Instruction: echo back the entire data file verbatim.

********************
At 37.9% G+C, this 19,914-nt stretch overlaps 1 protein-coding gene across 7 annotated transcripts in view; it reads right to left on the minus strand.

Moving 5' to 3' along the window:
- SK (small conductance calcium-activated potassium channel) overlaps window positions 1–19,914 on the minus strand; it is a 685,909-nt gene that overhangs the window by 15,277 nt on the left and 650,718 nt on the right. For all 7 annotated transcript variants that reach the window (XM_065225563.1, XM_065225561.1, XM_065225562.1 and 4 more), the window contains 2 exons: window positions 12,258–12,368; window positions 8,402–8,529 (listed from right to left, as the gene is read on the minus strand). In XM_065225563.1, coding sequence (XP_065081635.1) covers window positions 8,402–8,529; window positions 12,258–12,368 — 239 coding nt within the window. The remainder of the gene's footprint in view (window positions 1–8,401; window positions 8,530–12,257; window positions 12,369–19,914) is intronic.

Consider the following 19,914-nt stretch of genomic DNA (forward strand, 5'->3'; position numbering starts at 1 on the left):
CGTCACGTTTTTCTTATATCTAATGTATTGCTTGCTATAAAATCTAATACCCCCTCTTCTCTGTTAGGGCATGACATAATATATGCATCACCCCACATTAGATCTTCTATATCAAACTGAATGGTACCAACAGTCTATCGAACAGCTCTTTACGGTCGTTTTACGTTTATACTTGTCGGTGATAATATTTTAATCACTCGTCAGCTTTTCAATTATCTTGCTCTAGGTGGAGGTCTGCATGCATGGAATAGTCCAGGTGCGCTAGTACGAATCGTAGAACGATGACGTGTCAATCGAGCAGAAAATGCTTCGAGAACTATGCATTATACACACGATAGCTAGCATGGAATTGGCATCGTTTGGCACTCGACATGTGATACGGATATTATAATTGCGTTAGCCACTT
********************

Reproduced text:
At 37.9% G+C, this 19,914-nt stretch overlaps 1 protein-coding gene across 7 annotated transcripts in view; it reads right to left on the minus strand.

Moving 5' to 3' along the window:
- SK (small conductance calcium-activated potassium channel) overlaps window positions 1–19,914 on the minus strand; it is a 685,909-nt gene that overhangs the window by 15,277 nt on the left and 650,718 nt on the right. For all 7 annotated transcript variants that reach the window (XM_065225563.1, XM_065225561.1, XM_065225562.1 and 4 more), the window contains 2 exons: window positions 12,258–12,368; window positions 8,402–8,529 (listed from right to left, as the gene is read on the minus strand). In XM_065225563.1, coding sequence (XP_065081635.1) covers window positions 8,402–8,529; window positions 12,258–12,368 — 239 coding nt within the window. The remainder of the gene's footprint in view (window positions 1–8,401; window positions 8,530–12,257; window positions 12,369–19,914) is intronic.

Consider the following 19,914-nt stretch of genomic DNA (forward strand, 5'->3'; position numbering starts at 1 on the left):
CGTCACGTTTTTCTTATATCTAATGTATTGCTTGCTATAAAATCTAATACCCCCTCTTCTCTGTTAGGGCATGACATAATATATGCATCACCCCACATTAGATCTTCTATATCAAACTGAATGGTACCAACAGTCTATCGAACAGCTCTTTACGGTCGTTTTACGTTTATACTTGTCGGTGATAATATTTTAATCACTCGTCAGCTTTTCAATTATCTTGCTCTAGGTGGAGGTCTGCATGCATGGAATAGTCCAGGTGCGCTAGTACGAATCGTAGAACGATGACGTGTCAATCGAGCAGAAAATGCTTCGAGAACTATGCATTATACACACGATAGCTAGCATGGAATTGGCATCGTTTGGCACTCGACATGTGATACGGATATTATAATTGCGTTAGCCACTT